Bruins Sled Hockey Experience Beneficial to Participating Athletes

The Ultimate Sports Program’s Bruins Sled Hockey Experience January 26 in Dedham, Massachusetts will be sponsored by national non-profit World T.E.A.M. Sports, the Boston Bruins of the National Hockey League and Northeast Passage of the University of New Hampshire.

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2011 Bruins Sled Hockey Experience.

World T.E.A.M. Sports has long sponsored Ultimate Sports Program, including the 2011 Bruins Sled Hockey Experience. Photograph courtesy Ultimate Sports Program.

Families with a child having a disability are often afraid to introduce them to competitive sports, especially in the city or school sports level. Our relationship with World T.E.A.M. Sports has definitely helped get families to sign on with USP.

Dedham, Massachusetts (PRWEB) January 20, 2014

National non-profit World T.E.A.M. Sports is joining with the Boston Bruins of the National Hockey League and Northeast Passage of the University of New Hampshire in sponsoring the Ultimate Sports Program’s Bruins Sled Hockey Experience January 26 at Noble and Greenough School’s Bliss Omni Flood Rink.

Bringing together children with experienced athletes from the Northeast Passage Sled Hockey Team and the Western Mass Knights Sled Hockey Program, the event provides an opportunity for disabled athletes to participate in a challenging sporting event with able-bodied athletes. Joining the Sunday morning clinic and game will be three to four alumni of the Boston Bruins National Hockey League club. In past events, players Andrew Ference, Bob Sweeney and Tom Songin have participated.

“This is our third Bruins Experience and having the Boston Bruins take part in promoting our goals is every bit as important as the hockey expertise they provide on the ice on the day of the event,” said Steve Berube, Ultimate Sports Program’s Program Director. “I am looking forward to this year’s event because we are going to be joined by the Western Mass Knights, our local sled hockey team. Their coach, Tim Glagow, has volunteered his time to run our practices and they have given us extra ice time by inviting our kids to share in their practices at Amelia Park.”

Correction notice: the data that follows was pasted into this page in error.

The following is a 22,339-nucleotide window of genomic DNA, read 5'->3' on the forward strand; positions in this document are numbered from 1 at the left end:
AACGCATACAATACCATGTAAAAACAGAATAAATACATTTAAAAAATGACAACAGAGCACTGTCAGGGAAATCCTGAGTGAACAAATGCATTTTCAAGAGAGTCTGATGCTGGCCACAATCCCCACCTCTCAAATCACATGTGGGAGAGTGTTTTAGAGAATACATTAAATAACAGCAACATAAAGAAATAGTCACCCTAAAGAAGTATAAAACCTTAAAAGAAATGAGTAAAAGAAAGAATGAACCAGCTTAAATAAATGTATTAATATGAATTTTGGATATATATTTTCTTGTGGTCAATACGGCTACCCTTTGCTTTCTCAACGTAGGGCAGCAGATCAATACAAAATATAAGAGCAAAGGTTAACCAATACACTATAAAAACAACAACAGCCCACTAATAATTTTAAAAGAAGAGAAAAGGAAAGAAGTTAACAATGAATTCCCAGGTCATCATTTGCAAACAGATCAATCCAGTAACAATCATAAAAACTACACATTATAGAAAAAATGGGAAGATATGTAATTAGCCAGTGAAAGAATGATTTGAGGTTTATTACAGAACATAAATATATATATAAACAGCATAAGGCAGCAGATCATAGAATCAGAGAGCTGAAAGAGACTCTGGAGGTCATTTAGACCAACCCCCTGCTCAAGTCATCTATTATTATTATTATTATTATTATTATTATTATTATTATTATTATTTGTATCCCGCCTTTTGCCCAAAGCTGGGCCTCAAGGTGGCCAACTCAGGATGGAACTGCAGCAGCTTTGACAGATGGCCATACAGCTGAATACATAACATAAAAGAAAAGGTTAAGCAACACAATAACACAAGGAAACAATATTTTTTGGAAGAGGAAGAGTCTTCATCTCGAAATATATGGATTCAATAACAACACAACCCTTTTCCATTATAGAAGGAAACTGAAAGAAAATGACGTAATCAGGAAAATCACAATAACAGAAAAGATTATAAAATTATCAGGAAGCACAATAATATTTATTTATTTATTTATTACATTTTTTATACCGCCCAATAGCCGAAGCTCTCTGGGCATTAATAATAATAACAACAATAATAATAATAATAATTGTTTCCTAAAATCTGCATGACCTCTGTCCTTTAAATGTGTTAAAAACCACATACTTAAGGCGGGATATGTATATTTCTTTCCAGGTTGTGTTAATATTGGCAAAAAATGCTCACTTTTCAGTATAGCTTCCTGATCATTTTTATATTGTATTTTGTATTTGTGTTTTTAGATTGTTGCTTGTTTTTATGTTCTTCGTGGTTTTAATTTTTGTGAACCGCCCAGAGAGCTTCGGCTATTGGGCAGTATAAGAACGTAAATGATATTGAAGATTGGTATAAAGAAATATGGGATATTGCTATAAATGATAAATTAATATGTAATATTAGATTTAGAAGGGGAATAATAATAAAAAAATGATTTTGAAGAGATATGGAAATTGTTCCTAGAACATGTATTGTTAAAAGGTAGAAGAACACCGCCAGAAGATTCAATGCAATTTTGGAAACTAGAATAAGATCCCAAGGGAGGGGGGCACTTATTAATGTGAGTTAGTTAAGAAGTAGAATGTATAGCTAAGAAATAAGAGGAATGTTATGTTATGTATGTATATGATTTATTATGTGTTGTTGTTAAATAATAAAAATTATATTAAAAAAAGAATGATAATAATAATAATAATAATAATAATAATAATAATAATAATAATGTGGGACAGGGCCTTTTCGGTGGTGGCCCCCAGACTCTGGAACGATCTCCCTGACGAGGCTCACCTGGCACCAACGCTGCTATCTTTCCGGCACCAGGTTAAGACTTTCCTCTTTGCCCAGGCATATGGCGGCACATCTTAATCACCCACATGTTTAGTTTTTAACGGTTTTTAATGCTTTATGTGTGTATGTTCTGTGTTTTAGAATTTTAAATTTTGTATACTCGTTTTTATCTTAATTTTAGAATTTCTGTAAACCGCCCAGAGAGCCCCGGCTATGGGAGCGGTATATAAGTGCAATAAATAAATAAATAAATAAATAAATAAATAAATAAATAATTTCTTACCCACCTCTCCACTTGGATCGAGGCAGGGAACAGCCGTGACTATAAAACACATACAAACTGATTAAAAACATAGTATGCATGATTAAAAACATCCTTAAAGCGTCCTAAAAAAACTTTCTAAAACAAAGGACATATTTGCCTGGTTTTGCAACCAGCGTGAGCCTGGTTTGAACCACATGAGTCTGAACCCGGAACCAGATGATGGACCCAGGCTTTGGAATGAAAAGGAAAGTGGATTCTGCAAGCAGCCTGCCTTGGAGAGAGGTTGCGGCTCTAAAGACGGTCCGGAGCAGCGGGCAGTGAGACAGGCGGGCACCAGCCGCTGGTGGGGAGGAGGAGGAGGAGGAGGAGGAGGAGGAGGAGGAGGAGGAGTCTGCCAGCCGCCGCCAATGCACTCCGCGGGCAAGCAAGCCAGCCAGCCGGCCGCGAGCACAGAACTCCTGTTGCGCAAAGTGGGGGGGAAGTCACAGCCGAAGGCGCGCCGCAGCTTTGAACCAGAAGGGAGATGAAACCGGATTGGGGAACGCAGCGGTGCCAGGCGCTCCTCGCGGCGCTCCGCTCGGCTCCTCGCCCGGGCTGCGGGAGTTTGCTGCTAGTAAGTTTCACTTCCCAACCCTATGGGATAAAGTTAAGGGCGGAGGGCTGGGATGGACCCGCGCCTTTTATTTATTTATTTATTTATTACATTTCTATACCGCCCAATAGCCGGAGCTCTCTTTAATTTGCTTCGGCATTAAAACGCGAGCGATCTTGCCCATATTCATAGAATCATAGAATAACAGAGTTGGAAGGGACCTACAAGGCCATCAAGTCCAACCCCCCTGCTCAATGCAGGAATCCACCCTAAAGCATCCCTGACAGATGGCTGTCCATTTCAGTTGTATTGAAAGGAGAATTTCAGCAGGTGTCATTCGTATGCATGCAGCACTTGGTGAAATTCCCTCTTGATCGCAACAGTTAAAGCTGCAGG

“Our 16 kids range in age from six to 17 years old. Seven of those kids have a special need and nine are what we consider typical athletes,” explained Berube. “The special needs include a high school junior with Down Syndrome, and a high school sophomore with Asperger Syndrome. One of USP’s younger players includes a six-year-old girl with diabetes who is playing sports for the first time.”

Played on ice, sled hockey is a growing Paralympic sport that allows persons with disabilities to play hockey on sleds with metal runners. Players use their hockey sticks for propulsion, passing and shooting. The sticks are cut in half and have metal picks on one end for players to propel themselves, the blade end being used to shoot and pass the puck.